Ken Burns spoke to West Virginia Public Broadcasting about making the film, “Country Music: A Film by Ken Burns,” the impact it had on him, and what he has come to understand about the power of country music.
As part of a national 30-city promotional tour crisscrossing the United States, West Virginia Public Broadcasting will present a special screening of the upcoming PBS documentary, "Country Music: A Film by Ken Burns," on Tuesday, April 16, at 7:30 p.m., at the Lyell B. Clay Concert Theatre in the Creative Arts Center at West Virginia University in Morgantown.
The film’s writer and producer, Dayton Duncan, and producer Julie Dunfey, will showcase an exclusive selection of excerpts from the film specific to the Mountain State’s rich country music heritage. Beloved West Virginia country music artists Kathy Mattea and Charlie McCoy, both of whom are featured in the documentary, will perform live with the Mountain Stage Band.
Tickets are available at wvpublic.org/countrymusic. All tickets are general admission and available for $13 plus applicable fees. Doors will open at 7 p.m. and early arrivals will be treated to a performance by the WVU Bluegrass and Old Time Band in the lobby prior to the show.
This interview has been lightly edited for clarity.
Was country music an interest of yours? How did this project get started? What prompted this idea?
We're always looking for good stories in American history. And now in retrospect, having spent the last eight years of my life immersed in the story of country music, I can't imagine a better story in American history to tell than this one. It's complex. It's very emotional. It proves some of the things that I think our country is so beset with now: we're into making distinctions about the "other" and forgetting that we're all kind of in the same boat together.
Country music is the music of people who felt that their stories haven't been told. And so it's been our privilege to tell those stories and to tell them in an interconnected way. And to also show that there are are no real borders between the various musical genres, and that country music isn't one thing and never has been one thing.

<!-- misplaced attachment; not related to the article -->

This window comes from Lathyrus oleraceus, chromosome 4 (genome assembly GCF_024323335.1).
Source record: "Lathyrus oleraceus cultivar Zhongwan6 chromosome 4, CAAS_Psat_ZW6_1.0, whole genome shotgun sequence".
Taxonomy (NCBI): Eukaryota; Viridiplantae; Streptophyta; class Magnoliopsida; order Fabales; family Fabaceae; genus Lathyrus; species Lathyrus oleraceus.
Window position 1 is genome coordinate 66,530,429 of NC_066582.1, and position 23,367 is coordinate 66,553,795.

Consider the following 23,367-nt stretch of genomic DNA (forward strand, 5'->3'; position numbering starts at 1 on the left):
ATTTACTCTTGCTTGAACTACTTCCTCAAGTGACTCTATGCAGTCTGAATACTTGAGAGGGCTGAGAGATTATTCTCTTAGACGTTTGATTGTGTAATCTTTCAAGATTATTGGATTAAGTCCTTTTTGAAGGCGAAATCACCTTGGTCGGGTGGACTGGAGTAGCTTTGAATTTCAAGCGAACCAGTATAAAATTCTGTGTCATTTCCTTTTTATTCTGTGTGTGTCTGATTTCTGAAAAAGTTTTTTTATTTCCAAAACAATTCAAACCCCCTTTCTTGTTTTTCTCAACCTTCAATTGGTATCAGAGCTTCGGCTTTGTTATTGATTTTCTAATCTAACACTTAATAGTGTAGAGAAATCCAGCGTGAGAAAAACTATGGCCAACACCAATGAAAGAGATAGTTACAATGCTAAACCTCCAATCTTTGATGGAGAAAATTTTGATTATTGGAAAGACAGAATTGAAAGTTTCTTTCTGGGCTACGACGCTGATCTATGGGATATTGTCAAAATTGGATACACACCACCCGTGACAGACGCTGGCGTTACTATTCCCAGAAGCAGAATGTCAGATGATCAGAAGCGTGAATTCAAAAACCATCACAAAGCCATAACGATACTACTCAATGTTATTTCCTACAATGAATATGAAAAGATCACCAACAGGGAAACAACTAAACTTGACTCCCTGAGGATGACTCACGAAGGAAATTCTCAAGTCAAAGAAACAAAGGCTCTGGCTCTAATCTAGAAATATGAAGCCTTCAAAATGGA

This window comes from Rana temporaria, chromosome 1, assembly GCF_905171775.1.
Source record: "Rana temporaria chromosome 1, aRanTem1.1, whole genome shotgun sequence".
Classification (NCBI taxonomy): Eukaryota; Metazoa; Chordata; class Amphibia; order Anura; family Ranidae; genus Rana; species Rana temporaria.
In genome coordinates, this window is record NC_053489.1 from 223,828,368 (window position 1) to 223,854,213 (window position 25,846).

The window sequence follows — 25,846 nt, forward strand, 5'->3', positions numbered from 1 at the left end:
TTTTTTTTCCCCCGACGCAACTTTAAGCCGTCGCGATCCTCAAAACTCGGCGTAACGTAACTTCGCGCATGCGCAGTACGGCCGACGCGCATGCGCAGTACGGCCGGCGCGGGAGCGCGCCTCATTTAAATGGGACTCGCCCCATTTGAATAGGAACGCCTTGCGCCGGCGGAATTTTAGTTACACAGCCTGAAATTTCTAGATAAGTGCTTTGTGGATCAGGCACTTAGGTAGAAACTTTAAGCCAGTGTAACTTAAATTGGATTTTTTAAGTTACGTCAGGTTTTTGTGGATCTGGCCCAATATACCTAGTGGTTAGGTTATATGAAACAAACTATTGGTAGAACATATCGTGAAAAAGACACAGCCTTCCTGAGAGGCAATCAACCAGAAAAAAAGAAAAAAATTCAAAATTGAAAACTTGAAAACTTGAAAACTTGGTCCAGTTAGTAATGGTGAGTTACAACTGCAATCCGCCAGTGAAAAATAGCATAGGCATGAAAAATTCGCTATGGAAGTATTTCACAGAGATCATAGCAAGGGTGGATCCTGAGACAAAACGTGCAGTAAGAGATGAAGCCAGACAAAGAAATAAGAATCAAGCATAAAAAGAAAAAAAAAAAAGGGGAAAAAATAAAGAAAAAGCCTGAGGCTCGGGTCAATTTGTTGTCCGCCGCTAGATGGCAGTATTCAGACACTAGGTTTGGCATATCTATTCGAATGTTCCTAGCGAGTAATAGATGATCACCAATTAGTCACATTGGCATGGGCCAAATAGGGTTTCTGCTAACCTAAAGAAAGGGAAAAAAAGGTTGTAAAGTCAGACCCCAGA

Eight years is a long time. Can you just give us a little bit of insight into what that process is like?
This is what we do. And it involves deep dives; it takes a lot of time. I mean, the only place this could be done is in public broadcasting and PBS because of the amount of time required. It's usually labor intensive. We spent a long time researching for that rare photograph that has never been seen, for that rare home movie or newsreel footage that has never been seen before, not because we get to advertise that, but because it fits into a complex story that we're trying to tell. And so that takes time.
Then the story itself is a huge sort of complex, multi-generation novel with dozens of dozens of characters whose stories have to be intertwined, whose values have to be calibrated and just the right way. So, it's nothing that you can just sort of churn out. When the script comes, we spend two or three times just looking at it as a document and allowing scholars to comment. We had a wonderful advisory board, including Kathy Mattea.
And then after three or four drafts at that, making the writing better, then I read it as the narrator. We sort of listened to it as a radio play, if you will. We do what call that a "blind assembly." We do two of those and we make huge, substantial, significant changes -- cutting it down and cutting it down.
Art is always about subtraction. So we have, you're talking to me in New Hampshire, and we make maple syrup here and it takes 40 gallons of sap to make one gallon of maple syrup. So we have a 16 and a half hour film. So if you multiply that times 40 or 50, you understand all the "negative space" of creation, if you will, what's not in the film. The 100,000 photographs that we looked at, the 175 hours of interviews to have maybe the existing four or five that are in the final 16 hours.
But you can't do a good job that will last and be able to be used in classrooms and to be a favorite on PBS unless you've done that kind of deep dive. It isn't just sort of regurgitating and repeating superficial conventional wisdoms, as we do in our contemporary political discussions, it's more nuanced.
You've made so many of these epic films. What is it about this one about country music that you're going to remember in years to come?
The country songwriter Harlan Howard said the country music is "three chords and the truth." That means it's very simple, elemental music. Anybody can sort of master those records. It lacks the sophistication and elegance of classical music or jazz. But it also lacks its complexity and difficulty to understand and find relationship to. And the truth that is telling in those simple chords is the elemental stuff of life that everybody — even if they're not a country music fan (which we hope to convert) — these are the things that we all feel. The the joy of birth, the sadness of death, falling in love, trying to stay in love, losing love, loneliness, redemption — this is all stuff that happens to everybody. And somewhere there is a country song that exactly fits who you are at that moment.